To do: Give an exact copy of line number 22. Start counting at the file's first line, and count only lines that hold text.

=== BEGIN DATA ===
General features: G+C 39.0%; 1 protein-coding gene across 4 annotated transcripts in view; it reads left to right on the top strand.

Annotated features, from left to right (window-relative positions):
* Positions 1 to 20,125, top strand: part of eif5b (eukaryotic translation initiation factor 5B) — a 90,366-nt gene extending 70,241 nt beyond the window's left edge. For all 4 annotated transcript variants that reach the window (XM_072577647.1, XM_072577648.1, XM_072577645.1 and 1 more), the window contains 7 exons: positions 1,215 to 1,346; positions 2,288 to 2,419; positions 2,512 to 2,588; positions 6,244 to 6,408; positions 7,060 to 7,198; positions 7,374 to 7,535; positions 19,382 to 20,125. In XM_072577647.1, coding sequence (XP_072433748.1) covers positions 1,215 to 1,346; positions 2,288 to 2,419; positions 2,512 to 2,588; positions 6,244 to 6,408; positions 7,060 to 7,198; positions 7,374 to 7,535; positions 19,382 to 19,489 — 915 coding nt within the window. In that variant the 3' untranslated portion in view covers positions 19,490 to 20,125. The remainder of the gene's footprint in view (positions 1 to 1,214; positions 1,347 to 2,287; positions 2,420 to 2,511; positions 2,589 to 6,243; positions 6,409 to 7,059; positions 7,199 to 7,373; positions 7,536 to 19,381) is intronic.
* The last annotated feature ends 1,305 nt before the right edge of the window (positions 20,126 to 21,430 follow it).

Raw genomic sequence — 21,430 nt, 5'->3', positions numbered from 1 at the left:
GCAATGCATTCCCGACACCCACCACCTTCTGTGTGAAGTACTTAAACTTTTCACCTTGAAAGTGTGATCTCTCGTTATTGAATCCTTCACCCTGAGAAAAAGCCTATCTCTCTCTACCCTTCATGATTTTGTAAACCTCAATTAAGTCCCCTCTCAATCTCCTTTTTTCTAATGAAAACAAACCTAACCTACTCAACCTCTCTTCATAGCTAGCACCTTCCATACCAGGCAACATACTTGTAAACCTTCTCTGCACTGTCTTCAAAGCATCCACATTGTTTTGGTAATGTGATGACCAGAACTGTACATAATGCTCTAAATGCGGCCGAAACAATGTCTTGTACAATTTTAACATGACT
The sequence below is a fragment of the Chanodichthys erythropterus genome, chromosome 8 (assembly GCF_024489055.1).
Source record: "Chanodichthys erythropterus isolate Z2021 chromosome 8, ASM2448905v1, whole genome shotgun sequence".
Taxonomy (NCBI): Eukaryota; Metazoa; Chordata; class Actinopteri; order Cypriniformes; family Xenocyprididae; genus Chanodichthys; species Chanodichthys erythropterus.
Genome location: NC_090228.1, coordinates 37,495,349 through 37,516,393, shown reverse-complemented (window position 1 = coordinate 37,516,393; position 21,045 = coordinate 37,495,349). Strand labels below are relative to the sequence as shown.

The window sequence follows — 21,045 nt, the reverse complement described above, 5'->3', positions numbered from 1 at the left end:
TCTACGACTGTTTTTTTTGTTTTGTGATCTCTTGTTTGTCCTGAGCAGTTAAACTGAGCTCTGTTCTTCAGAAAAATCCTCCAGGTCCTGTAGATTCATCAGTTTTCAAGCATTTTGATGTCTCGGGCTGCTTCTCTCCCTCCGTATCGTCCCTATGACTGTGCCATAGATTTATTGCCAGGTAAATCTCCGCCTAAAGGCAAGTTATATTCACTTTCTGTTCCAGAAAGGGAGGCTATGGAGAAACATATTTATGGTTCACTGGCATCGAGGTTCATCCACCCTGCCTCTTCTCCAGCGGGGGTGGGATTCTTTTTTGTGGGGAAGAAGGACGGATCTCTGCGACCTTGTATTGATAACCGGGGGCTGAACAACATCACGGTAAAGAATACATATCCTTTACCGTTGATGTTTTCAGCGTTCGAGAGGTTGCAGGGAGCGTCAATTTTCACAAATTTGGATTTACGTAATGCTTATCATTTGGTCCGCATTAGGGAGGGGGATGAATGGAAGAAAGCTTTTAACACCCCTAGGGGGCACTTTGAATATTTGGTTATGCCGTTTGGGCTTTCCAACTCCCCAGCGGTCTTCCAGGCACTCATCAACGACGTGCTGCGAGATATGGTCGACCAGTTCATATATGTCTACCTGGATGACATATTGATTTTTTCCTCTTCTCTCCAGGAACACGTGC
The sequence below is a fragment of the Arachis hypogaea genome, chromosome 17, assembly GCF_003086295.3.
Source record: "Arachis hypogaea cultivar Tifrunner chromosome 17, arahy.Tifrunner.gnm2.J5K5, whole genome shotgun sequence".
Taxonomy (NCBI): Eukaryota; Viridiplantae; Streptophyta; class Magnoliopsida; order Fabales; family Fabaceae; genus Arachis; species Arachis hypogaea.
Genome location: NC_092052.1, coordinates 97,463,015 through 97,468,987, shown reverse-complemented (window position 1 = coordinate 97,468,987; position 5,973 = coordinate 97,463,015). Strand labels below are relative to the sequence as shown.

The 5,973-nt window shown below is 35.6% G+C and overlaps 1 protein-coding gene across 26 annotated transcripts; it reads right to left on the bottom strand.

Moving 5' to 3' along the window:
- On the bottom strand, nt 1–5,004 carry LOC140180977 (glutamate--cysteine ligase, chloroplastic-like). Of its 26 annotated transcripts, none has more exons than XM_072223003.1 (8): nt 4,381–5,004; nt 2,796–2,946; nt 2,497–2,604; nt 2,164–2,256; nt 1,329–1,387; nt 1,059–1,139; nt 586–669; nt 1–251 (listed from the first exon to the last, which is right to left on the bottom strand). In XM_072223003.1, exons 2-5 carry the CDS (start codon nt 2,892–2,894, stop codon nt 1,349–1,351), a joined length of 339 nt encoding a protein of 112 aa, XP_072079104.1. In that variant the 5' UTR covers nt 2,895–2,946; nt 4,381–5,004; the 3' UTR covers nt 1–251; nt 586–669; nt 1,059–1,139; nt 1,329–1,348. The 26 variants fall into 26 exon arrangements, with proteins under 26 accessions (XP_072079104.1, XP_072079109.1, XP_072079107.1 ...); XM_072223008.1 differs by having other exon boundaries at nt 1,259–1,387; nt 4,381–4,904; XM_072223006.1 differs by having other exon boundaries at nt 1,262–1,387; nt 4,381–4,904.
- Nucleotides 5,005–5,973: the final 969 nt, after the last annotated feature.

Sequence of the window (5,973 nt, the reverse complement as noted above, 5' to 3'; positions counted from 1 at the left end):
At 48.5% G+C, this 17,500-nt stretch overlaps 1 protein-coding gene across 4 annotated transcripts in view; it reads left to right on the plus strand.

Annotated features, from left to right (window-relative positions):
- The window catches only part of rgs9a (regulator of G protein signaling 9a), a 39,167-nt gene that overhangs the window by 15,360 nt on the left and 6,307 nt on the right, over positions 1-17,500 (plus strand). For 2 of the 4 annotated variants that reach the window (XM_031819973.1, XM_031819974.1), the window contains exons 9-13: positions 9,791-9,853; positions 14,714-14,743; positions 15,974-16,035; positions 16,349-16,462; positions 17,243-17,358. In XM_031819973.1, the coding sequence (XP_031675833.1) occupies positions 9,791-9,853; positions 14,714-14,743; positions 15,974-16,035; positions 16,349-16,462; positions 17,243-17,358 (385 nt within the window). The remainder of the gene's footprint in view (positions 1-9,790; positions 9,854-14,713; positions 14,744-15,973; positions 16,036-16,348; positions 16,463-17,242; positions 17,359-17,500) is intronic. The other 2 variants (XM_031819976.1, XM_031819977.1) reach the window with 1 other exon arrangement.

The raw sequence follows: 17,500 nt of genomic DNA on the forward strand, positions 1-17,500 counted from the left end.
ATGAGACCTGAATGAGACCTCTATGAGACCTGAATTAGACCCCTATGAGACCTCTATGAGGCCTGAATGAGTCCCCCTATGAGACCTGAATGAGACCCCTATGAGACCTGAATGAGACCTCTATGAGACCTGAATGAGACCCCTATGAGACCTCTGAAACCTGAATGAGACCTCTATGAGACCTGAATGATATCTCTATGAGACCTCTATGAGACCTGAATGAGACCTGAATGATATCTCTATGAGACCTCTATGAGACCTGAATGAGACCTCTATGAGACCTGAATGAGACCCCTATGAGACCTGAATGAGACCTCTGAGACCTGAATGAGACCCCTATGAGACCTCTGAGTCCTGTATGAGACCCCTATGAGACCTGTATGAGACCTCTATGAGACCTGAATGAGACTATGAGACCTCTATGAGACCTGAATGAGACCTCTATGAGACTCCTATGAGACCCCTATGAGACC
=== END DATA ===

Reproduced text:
At 48.5% G+C, this 17,500-nt stretch overlaps 1 protein-coding gene across 4 annotated transcripts in view; it reads left to right on the plus strand.